Ignoring for a moment the Stoics, nobody really challenged the Aristotelian elemental theory, which is metaphysical in nature but over the centuries they did challenge his physical theory of movement. Before moving on we should point out that Aristotle said that vertical, upwards or downwards, movement on the earth was natural and all other movement was unnatural or violent, whereas in the heavens circular movement was natural.

Already in the sixth century CE John Philoponus began to question and criticise Aristotle’s physical laws of motion. An attitude that was taken up and extended by the Islamic scholars in the Middle Ages. Following the lead of their Islamic colleagues the so-called Paris physicists of the fourteenth century developed the impulse theory, which said that when an object was thrown the thrower imparted an impulse to the object which carried it through the air gradually being exhausted, until when spent the object fell to the ground. Slightly earlier their Oxford colleagues, the Calculatores of Merton College had in fact discovered Galileo’s mathematical law of fall: The two theories together providing a quasi-mathematical explanation of movement, at least here on the earth.

You might be wondering what all of this has to do with Isaac and his apple but you should have a little patience we will arrive in Grantham in due course.

In the sixteenth century various mathematicians such as Tartaglia and Benedetti extended the mathematical investigation of movement, the latter anticipating Galileo in almost all of his famous discoveries. At the beginning of the seventeenth century Simon Stevin and Galileo deepened these studies once more the latter developing very elegant experiments to demonstrate and confirm the laws of fall, which were later in the century confirmed by Riccioli. Meanwhile their contemporary Kepler was the first to replace the Aristotelian animistic concept of movement with one driven by a non-living force, even if it was not very clear what force is. During the seventeenth century others such as Beeckman, Descartes, Borelli and Huygens further developed Kepler’s concept of force, meanwhile banning Aristotle’s moving spirits out of their mechanistical philosophy. Galileo, Beeckman and Descartes replaced the medieval impulse theory with the theory of inertia, which says that objects in a vacuum will either remain at rest or continue to travel in a straight line unless acted upon by a force. Galileo, who still hung on the Greek concept of perfect circular motion, had problems with the straight-line bit but Beeckman and Descartes straightened him out. The theory of inertia was to become Newton’s first law of motion.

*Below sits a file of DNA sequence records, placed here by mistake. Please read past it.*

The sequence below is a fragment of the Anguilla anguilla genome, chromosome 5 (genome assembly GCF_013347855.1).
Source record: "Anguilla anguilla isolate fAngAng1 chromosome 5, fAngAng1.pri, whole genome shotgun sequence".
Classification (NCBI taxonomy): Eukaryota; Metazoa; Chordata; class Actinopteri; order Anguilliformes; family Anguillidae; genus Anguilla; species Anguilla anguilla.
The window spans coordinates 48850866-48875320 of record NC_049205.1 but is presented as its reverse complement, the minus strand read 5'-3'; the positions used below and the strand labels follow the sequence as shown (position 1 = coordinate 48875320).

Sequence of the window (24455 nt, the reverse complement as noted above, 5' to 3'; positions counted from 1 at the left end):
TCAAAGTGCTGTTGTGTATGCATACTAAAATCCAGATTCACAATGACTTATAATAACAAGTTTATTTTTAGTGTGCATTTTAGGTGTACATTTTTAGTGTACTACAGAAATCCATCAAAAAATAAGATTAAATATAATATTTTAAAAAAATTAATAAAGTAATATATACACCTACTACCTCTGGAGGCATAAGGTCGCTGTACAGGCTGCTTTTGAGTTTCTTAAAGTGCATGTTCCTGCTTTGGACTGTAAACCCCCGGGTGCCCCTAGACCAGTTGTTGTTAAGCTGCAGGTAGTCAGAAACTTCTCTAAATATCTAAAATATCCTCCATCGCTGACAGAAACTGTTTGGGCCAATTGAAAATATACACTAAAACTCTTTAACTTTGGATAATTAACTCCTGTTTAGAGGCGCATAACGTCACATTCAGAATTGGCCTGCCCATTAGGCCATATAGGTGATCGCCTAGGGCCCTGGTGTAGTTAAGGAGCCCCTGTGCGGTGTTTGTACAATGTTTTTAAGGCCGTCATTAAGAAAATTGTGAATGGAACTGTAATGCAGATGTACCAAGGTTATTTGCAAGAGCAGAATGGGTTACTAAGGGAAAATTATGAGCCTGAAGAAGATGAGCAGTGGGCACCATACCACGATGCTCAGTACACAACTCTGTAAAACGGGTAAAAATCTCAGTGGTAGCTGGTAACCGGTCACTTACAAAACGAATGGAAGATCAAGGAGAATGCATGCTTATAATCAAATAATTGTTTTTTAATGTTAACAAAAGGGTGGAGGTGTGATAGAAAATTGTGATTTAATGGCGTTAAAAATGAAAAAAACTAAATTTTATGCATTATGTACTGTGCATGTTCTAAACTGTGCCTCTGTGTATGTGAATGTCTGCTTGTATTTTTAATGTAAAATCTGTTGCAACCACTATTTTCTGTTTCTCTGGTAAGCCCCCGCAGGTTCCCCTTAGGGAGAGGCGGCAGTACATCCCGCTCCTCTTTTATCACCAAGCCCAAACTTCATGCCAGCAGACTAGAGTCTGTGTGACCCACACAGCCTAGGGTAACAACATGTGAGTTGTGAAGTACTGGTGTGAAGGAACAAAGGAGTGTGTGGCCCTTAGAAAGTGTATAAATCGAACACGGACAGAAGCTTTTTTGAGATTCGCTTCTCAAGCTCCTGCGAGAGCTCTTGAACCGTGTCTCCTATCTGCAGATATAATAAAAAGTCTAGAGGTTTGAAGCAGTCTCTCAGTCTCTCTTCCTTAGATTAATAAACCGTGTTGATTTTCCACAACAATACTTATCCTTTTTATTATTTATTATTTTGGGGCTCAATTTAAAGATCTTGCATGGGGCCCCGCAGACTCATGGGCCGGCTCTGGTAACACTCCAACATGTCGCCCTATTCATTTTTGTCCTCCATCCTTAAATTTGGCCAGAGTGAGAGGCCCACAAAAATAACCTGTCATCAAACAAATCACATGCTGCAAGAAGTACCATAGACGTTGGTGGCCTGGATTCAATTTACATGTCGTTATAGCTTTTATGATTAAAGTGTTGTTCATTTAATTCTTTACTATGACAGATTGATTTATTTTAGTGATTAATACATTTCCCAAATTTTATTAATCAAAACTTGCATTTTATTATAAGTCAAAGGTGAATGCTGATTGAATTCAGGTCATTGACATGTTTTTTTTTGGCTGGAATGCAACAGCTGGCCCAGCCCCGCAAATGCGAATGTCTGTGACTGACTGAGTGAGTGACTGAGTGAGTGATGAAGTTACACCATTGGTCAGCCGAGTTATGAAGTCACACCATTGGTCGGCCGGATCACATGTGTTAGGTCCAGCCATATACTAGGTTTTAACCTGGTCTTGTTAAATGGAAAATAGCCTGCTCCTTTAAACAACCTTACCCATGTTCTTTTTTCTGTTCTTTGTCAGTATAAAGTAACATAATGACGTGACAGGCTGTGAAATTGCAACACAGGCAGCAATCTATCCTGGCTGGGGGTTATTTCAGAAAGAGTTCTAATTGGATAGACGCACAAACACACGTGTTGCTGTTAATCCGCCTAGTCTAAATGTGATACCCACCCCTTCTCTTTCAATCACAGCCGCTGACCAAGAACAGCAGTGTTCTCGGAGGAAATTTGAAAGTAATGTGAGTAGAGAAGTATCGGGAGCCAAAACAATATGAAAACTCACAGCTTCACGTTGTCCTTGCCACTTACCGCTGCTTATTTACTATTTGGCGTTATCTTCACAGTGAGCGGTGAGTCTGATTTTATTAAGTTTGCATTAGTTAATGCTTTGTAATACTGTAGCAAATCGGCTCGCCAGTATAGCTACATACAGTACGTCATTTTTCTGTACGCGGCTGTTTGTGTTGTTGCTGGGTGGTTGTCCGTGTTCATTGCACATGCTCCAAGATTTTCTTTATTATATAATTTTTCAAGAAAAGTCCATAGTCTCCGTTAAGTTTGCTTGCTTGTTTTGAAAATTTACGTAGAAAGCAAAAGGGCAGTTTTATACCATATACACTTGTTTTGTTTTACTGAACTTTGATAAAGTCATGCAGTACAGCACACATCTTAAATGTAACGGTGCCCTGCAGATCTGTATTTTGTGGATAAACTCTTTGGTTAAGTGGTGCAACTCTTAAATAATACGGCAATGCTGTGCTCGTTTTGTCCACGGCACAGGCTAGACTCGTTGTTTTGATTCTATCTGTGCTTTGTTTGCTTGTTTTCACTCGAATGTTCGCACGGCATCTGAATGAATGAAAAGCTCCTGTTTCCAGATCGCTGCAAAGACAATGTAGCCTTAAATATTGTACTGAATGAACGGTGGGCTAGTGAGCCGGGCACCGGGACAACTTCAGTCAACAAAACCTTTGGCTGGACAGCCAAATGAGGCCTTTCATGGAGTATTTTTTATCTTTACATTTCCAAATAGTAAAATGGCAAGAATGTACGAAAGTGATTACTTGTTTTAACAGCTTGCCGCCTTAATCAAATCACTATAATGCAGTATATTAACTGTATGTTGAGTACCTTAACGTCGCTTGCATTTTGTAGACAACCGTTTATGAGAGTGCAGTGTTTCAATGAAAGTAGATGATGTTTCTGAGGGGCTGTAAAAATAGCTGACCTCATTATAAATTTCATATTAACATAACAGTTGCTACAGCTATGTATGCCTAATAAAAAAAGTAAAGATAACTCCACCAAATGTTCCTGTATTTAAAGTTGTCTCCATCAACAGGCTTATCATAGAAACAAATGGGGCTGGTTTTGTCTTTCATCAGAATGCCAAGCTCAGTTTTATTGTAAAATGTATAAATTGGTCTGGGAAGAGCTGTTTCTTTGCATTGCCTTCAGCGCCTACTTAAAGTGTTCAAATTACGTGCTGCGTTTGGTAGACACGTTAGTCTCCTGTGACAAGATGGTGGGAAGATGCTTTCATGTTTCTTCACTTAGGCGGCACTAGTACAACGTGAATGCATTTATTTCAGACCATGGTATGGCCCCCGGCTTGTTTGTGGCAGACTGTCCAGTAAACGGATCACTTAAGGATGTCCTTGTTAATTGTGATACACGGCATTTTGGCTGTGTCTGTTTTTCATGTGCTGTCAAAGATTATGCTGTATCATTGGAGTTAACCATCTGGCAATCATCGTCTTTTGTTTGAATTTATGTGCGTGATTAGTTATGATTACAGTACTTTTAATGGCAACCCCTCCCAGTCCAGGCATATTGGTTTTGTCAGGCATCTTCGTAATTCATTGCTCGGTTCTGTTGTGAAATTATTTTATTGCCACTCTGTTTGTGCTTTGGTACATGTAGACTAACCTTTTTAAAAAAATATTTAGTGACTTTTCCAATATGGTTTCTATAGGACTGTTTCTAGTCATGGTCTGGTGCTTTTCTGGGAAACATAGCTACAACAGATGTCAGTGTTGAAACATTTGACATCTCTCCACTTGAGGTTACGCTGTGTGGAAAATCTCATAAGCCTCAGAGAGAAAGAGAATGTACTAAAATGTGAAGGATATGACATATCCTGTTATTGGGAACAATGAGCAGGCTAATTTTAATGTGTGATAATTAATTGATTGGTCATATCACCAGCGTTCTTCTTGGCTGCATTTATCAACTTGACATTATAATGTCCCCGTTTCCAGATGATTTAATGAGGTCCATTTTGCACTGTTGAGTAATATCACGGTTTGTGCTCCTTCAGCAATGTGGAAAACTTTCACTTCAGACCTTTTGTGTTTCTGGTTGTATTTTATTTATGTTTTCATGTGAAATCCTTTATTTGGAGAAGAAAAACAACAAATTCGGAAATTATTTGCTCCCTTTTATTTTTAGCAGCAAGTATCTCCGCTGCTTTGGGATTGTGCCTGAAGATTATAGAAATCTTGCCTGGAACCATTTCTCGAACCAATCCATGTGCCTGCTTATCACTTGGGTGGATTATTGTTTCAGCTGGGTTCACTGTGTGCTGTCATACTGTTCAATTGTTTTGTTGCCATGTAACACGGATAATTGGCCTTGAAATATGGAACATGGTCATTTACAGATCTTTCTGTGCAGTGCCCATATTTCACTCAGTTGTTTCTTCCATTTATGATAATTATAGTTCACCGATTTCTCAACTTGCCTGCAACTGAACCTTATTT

We have now finally arrived at that idyllic summer afternoon in Grantham in 1666, as the young Isaac Newton, home from university to avoid the plague, whilst lying in his mother’s garden contemplating the universe, as one does, chanced to see an apple falling from a tree. Newton didn’t ask why it fell, but set off on a much more interesting, complicated and fruitful line of speculation. Newton’s line of thought went something like this. If Descartes is right with his theory of inertia, in those days young Isaac was still a fan of the Gallic philosopher, then there must be some force pulling the moon down towards the earth and preventing it shooting off in a straight line at a tangent to its orbit. What if, he thought, the force that holds the moon in its orbit and the force that cause the apple to fall to the ground were one and the same? This frighteningly simple thought is the germ out of which Newton’s theory of universal gravity and his masterpiece the Principia grew. That growth taking several years and a lot of very hard work. No instant discoveries here.